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Meet the Philadelphia Tri-State Nurse.com Nursing Excellence finalists

Monday April 22, 2013
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Each year, Nurse.com calls upon our readers to nominate exceptional nurse colleagues for our Nursing Excellence program. For more than a decade, we have received thousands of entries that contain stories of phenomenal nurse leaders, mentors and clinicians. This year has proven no different. The nurses nominated for our 2013 Nursing Excellence program have proven true nursing excellence is alive and well.

ADVANCING AND LEADING THE PROFESSION

Angela R. Coladonato, RN, MSN, NEA-BC, senior vice president of nursing and CNO, The Chester County Hospital and Health System, West Chester, Pa.


A gifted transformational leader who is exceptionally skilled in articulating vision, facilitating change, gaining consensus and minimizing conflict in a way that creates and sustains a positive and proactive nursing culture, Coladonato’s success stems from her genuine interest in people and relationships and her openness to creative ideas. She instills passion in others to create positive change, ensures that resources are available and fearlessly tackles roadblocks. With her direct reports, Coladonato is an excellent coach, finding meaningful time for each when needed. She is transparent in her communications, inspiring trust in staff, physicians and colleagues. Coladonato has been instrumental in facilitating a revolutionary change in the visibility and voice of nursing at TCCHHS. The percentage of certified nurses climbed from 12% in 2007 to 28% in 2012. The percentage of BSN nurses has risen from 36% in 2008 to 49% in 2012.

Ruth Crothers-Spitko, RN-BC, PhD, ACNS-BC, GCNS-BC, CNOR, clinical nurse specialist – gerontology, St. Mary Medical Center, Langhorne, Pa.

Responsible for the development and delivery of all nursing and allied health education programs that focus on the elderly patient, Crothers-Spitko also is responsible for overseeing the Nurses Improving Care for Healthsystem Elders program, meaning she is working to make certain the work environment and patient care setting is senior friendly. She also works in the clinical educator role. She serves as a mentor to other nurse educators; hosts rounding vendors, colleges and universities; creates educational programs on topics other than gerontology; counsels staff nurses about professional development opportunities; assists nurses in writing research questions and proposals; secures speakers and programs for events; and provides direct support to nurses who are in school by proctoring for exams and by bolstering their confidence. Crothers-Spitko has established herself as the go-to gerontology clinician and is viewed as someone who is always approachable, helpful, and committed.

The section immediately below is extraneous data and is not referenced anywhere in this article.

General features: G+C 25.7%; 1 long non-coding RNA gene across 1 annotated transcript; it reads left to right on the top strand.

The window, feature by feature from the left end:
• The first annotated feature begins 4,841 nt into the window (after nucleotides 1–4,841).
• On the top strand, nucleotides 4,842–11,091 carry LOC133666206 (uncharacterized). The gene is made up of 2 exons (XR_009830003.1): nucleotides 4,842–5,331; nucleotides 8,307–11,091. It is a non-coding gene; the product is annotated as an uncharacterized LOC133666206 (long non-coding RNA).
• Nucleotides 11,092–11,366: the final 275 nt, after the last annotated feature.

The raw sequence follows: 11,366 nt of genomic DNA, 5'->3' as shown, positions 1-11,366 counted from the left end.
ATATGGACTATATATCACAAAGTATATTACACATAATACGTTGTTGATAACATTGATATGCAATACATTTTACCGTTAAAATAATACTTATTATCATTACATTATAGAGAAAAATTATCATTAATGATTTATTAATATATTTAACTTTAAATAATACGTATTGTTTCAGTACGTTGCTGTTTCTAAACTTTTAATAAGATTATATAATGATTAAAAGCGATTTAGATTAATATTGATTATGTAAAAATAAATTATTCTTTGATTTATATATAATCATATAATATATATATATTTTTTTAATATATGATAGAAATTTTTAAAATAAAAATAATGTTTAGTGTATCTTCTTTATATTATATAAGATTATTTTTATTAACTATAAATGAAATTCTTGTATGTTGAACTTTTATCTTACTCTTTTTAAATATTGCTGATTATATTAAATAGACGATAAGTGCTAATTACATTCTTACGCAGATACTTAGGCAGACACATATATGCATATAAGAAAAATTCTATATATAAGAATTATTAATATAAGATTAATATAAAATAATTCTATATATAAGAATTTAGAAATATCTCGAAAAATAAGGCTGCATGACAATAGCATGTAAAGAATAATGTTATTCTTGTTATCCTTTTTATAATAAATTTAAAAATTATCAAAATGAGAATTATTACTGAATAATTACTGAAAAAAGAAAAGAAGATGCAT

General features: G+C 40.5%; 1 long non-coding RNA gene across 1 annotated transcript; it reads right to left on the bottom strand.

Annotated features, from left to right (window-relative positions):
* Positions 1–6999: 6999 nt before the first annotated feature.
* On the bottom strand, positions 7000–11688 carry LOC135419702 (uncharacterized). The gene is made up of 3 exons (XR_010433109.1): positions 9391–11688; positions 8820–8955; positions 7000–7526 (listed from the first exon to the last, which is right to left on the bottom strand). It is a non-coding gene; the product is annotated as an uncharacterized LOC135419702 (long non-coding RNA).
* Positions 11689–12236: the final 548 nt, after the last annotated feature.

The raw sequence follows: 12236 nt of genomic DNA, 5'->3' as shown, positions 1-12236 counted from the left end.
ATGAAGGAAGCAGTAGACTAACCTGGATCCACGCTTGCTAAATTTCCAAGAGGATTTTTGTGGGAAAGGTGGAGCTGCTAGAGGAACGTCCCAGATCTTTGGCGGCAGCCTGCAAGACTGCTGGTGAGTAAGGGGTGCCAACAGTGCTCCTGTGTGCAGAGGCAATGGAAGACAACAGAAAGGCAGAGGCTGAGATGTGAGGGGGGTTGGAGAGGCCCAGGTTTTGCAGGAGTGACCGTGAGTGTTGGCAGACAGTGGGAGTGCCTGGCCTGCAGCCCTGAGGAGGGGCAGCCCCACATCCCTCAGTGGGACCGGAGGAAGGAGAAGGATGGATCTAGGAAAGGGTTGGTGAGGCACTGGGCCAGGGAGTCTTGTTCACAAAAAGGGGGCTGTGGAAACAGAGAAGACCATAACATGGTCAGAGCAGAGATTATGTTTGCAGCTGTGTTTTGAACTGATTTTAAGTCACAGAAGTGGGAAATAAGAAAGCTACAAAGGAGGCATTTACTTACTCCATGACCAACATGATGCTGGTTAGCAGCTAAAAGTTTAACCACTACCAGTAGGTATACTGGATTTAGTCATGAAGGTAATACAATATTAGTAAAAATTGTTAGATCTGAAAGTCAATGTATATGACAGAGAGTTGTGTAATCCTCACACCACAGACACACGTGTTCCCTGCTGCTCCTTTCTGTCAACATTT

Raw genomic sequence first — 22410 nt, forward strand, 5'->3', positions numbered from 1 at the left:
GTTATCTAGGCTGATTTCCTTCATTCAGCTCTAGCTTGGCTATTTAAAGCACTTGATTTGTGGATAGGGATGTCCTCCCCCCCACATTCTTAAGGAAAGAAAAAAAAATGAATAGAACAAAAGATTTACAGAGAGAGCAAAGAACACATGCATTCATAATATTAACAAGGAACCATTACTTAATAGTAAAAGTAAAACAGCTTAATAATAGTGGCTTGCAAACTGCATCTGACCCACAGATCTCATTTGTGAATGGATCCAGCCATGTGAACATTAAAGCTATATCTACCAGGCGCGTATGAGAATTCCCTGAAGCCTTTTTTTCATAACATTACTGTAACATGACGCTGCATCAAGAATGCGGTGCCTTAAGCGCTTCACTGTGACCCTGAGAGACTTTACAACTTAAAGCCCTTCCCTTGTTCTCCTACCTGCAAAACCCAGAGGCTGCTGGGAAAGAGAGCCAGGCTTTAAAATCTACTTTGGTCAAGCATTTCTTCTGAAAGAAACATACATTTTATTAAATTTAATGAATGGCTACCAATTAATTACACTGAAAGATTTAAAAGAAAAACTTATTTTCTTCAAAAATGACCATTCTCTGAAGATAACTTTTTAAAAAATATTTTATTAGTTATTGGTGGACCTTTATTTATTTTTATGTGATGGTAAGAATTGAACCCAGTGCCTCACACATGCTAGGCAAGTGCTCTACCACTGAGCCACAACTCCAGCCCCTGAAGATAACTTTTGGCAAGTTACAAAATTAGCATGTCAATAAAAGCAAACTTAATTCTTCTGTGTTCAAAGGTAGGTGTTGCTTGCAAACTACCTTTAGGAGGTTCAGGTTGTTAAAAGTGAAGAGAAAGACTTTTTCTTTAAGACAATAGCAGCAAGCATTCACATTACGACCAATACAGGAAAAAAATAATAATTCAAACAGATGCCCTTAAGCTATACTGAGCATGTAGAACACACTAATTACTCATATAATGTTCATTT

Susan G. Lorenz, RN, DrNP, NEA-BC, EDAC, CNO and vice president of patient care services, Princeton Healthcare System, Plainsboro, N.J.

A visionary leader who works closely with her directors in mentoring them to succeed in their professional goals, Lorenz has weekly meetings with each one separately to discuss issues, concerns, initiatives and future growth. It was her transformational leadership with directors, managers and direct care staff that guided UMCPP through the Magnet journey and finally to designation in November 2012. Her leadership style promotes professional growth through constant mentorship. Lorenz also meets monthly with the Nursing Executive Council to collaborate on strategies to advance nursing practice. She also leads a monthly Patient Care Services Leadership Committee meeting. Lorenz successfully advocates for and obtains human, fiscal and technological resources to support the mission and goals of exemplary patient care. In 2010, Lorenz budgeted for a new full-time employee so an advanced practice nurse could help create and drive this initiative.

Roberta Waite, RN, EdD, APRN, CNS-BC, FAAN, associate professor and assistant dean of faculty integration and evaluation of community programs, Drexel University, Philadelphia

A dedicated leader and scholar, Waite primarily is responsible for teaching in the doctoral program. She independently has incorporated mentoring faculty, students and colleagues into her role. She also serves as the track coordinator for the executive DrNP students and provides executive leaders with evidence-based educational experiences to catapult their leadership potential to the next level. Waite recognizes the importance of teaching leaders how to remain fluid in an ever-changing healthcare environment. She speaks with purpose and has the special ability to unleash the soul of achievement in fellow colleagues. She is a lifelong learner and contributor to the profession of nursing. Waite is devoted to increasing underrepresented populations in nursing leadership. She developed and implemented the Macy Undergraduate Leadership Fellows Program. This innovative program has set the ground work for measurable research surrounding leadership from a holistic perspective.

Norine Watson, RN, MSN, NEA-BC, director of nursing excellence, Nemours/Alfred I. duPont Hospital for Children, Wilmington, Del.